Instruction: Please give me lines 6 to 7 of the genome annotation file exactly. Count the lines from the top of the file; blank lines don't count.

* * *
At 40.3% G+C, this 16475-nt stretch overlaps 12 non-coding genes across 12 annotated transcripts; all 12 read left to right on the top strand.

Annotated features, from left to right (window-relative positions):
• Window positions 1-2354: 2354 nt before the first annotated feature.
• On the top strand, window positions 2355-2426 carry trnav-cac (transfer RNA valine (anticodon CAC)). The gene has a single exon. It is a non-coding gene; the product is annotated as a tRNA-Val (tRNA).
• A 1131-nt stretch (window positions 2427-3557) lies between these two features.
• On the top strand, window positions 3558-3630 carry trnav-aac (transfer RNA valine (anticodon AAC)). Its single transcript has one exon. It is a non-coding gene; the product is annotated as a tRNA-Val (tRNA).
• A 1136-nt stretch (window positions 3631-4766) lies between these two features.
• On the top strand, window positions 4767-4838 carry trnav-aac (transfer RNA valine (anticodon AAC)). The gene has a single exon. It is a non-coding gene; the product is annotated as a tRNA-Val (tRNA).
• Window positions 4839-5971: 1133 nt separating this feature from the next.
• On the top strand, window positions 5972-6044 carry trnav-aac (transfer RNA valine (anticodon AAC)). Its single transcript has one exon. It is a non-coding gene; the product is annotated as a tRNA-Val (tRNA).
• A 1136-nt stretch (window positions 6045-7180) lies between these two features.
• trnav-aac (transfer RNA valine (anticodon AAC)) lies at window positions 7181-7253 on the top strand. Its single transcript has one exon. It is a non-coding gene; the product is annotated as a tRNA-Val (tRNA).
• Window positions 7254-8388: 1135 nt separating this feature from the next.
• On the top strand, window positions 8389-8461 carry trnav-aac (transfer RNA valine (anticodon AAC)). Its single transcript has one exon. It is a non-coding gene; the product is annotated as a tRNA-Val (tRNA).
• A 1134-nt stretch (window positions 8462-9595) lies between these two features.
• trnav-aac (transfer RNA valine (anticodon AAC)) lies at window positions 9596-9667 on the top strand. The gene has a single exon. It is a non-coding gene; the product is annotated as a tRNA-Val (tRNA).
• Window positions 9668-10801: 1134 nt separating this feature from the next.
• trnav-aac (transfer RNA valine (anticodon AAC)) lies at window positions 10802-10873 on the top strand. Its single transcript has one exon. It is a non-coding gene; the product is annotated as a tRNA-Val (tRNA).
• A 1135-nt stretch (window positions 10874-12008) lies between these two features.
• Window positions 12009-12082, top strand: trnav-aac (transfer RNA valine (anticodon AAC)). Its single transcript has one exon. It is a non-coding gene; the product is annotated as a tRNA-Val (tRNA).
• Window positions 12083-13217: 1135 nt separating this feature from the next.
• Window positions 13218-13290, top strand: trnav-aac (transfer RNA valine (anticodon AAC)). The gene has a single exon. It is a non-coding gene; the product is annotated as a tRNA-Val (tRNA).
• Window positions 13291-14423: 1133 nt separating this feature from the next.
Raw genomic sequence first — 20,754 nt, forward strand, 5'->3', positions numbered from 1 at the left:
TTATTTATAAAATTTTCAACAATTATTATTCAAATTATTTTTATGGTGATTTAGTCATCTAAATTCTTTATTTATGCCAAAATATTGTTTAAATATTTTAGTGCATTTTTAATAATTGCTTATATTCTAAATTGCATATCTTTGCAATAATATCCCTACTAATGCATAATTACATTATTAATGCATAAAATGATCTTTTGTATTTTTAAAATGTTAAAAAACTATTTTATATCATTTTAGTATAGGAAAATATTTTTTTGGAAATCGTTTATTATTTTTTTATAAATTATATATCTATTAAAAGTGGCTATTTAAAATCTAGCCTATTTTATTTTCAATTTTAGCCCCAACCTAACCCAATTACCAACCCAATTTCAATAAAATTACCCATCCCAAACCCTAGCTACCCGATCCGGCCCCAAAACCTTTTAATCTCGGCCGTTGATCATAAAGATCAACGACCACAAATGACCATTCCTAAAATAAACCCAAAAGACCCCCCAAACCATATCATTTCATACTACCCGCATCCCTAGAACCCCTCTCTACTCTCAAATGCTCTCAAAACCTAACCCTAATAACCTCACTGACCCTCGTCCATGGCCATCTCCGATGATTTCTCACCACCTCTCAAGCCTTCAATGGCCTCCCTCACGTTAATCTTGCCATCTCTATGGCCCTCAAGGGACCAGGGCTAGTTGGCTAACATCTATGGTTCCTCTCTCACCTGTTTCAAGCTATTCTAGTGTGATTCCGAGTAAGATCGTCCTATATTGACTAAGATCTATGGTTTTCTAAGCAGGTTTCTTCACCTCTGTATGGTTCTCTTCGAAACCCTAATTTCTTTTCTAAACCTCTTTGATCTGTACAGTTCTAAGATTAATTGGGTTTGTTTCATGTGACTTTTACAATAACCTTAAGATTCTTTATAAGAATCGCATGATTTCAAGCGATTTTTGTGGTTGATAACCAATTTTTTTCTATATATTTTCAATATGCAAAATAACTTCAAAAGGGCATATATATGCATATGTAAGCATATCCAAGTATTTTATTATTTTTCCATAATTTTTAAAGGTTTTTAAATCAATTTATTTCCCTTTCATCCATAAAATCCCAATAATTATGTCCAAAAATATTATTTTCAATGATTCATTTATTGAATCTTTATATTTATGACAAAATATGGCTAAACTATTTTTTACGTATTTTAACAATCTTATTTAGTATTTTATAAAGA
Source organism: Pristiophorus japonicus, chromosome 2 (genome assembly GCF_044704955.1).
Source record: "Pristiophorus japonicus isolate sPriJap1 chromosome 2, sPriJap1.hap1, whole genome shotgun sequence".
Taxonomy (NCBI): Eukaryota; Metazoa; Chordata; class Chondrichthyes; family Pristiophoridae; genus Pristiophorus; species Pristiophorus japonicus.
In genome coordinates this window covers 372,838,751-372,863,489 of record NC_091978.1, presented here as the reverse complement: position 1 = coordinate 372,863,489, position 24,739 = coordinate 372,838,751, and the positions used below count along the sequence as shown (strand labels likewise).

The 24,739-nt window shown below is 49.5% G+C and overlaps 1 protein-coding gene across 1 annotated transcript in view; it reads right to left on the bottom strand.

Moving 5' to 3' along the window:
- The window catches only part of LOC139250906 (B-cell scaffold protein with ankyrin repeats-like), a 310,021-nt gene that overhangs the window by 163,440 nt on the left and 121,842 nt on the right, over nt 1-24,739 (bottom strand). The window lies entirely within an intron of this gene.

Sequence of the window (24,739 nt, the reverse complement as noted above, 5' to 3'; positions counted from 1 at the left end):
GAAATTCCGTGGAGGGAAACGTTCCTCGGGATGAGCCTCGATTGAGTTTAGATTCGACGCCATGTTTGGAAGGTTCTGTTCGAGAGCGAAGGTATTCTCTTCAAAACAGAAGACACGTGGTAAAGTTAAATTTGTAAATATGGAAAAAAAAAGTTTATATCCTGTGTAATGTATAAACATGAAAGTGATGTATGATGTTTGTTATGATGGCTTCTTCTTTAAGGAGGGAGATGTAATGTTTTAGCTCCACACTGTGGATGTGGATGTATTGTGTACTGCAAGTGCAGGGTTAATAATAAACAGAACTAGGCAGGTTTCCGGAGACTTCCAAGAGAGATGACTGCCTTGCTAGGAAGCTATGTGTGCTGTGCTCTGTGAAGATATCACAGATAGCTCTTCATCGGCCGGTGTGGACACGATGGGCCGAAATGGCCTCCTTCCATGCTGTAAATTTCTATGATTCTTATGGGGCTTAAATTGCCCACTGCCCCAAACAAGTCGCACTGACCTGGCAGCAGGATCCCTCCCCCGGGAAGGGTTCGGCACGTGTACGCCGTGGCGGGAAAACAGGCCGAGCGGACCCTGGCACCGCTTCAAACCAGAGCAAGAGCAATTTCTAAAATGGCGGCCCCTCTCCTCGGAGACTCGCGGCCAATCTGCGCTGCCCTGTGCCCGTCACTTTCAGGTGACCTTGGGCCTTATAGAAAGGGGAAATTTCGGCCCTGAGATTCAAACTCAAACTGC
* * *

• On the top strand, window positions 3558-3630 carry trnav-aac (transfer RNA valine (anticodon AAC)). Its single transcript has one exon. It is a non-coding gene; the product is annotated as a tRNA-Val (tRNA).
• A 1136-nt stretch (window positions 3631-4766) lies between these two features.